HSA (BAe) Hawk
P.1182 Hawk T.1
Origin: British Aerospace, UK.
Type: Two-seat trainer and tactical multi-role.
Engine: One 5,340lb (2422kg) Rolls-Royce/Turbomeca Adour 151 two-shaft turbofan.
Dimensions: Span 30ft 10in (9-4m); length (over probe) 39ft 23,In (11 -95m); height 1 3ft 5in (4-09m).
Weights: Empty 7,450!b (3379kg): loaded (trainer, clean) 12,0001b (5443kg), (attack mission) 16,2601b (7375kg).
Performance: Maximum speed 630mph (1014km/h) at low level; Mach number in shallow dive, 1-1; initial climb 6,000ft (1830m)/min; service ceiling 50,000ft (15,240m): range on internal fuel 750 miles (1207km); endurance with external fuel 3 hr.
Armament: Three or five hard-points (two outboard being optional) each rated at 1,0001b (454kg); centreline point normally equipped with 30mm gun pod and ammunition.
History: First flight 21 August 1 974; service delivery 1976.
Users: Finland, Indonesia, Kenya, UK (RAF).
Development: The only new all-British military aircraft for 15 years, the Flawk serves as a model of the speed and success that can be achieved when an experienced team is allowed to get on with the job. To some degree it owes its existence to the escalation of the Jaguar to a power and weight category well above that economic for use as a pure trainer. Britain never participated in the Franco-German Alpha Jet programme and instead played off the two British airframe builders, finally making a choice between the Adour without afterburner and the less powerful Viper 632. With the Adour, the Flawk had a chance to be a world-beater, and backed by an immediate RAF order for 175 the Hawker Siddeley plants rapidly completed design, tooled for fast manufacture with assembly at Dunsfold and completed development of the RAF T.1 version all within the first two years of the programme. By October 1976 a dozen aircraft had flown and deliveries had begun to the RAF to replace the Gnat, Hunter and, eventually, Jet Provost, in roles ranging from basic flying to advanced weapon training. Thanks to very rapid development the Hawk was kept to the original budget and price and by late 1979 nearly all the 175 aircraft for the RAF had been delivered. So pleased is the RAF that a repeat-order has been requested, though funds are awaited. A proportion of Hawks may be singleseat dedicated close-support machines.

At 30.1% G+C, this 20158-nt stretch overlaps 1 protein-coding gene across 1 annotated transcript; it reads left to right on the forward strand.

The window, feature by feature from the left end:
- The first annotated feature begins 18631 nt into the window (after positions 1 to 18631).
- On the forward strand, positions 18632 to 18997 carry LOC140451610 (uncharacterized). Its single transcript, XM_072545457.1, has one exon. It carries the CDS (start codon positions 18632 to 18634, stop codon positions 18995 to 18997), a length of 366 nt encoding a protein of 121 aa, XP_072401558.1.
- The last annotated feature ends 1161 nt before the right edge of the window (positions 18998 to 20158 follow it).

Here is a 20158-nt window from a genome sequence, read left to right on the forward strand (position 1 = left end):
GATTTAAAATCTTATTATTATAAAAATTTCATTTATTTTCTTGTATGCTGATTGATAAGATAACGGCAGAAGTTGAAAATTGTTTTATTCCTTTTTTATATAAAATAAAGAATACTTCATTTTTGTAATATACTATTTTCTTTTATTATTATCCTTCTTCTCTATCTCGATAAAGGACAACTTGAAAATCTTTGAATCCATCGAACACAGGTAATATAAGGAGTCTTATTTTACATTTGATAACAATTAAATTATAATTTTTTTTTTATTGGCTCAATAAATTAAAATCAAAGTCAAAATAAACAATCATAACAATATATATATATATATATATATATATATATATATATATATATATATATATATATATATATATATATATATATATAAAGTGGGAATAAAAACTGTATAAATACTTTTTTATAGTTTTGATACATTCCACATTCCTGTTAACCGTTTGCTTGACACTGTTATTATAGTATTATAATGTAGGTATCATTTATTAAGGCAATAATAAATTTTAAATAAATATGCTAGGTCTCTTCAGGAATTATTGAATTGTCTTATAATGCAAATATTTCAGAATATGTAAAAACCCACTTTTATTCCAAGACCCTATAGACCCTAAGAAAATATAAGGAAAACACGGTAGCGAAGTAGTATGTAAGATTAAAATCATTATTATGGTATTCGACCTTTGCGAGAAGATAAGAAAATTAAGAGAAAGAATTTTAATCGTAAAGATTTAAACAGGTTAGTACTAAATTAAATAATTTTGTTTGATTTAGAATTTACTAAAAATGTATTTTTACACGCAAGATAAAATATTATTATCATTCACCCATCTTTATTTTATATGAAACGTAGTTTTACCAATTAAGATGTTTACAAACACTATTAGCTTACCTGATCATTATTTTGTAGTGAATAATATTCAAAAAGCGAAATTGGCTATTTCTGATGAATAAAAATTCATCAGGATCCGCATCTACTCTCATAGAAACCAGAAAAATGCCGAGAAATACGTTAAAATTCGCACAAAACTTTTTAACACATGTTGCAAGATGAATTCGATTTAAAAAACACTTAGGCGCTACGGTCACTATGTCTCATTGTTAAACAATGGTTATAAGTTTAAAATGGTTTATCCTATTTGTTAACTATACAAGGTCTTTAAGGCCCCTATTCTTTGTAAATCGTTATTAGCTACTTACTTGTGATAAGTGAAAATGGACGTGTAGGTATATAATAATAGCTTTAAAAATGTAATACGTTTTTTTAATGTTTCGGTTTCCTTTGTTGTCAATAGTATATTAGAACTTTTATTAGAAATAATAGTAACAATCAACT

Above: One of approximately 100 Hawk T.1 multi-role advanced trainers serving with 4 Flying Training School at RAF Valley.
Below: In this configuration about 50 Hawks are flying with No 234 Sqn, part of No 1 Tactical Weapons Unit, at RAF Brawdy.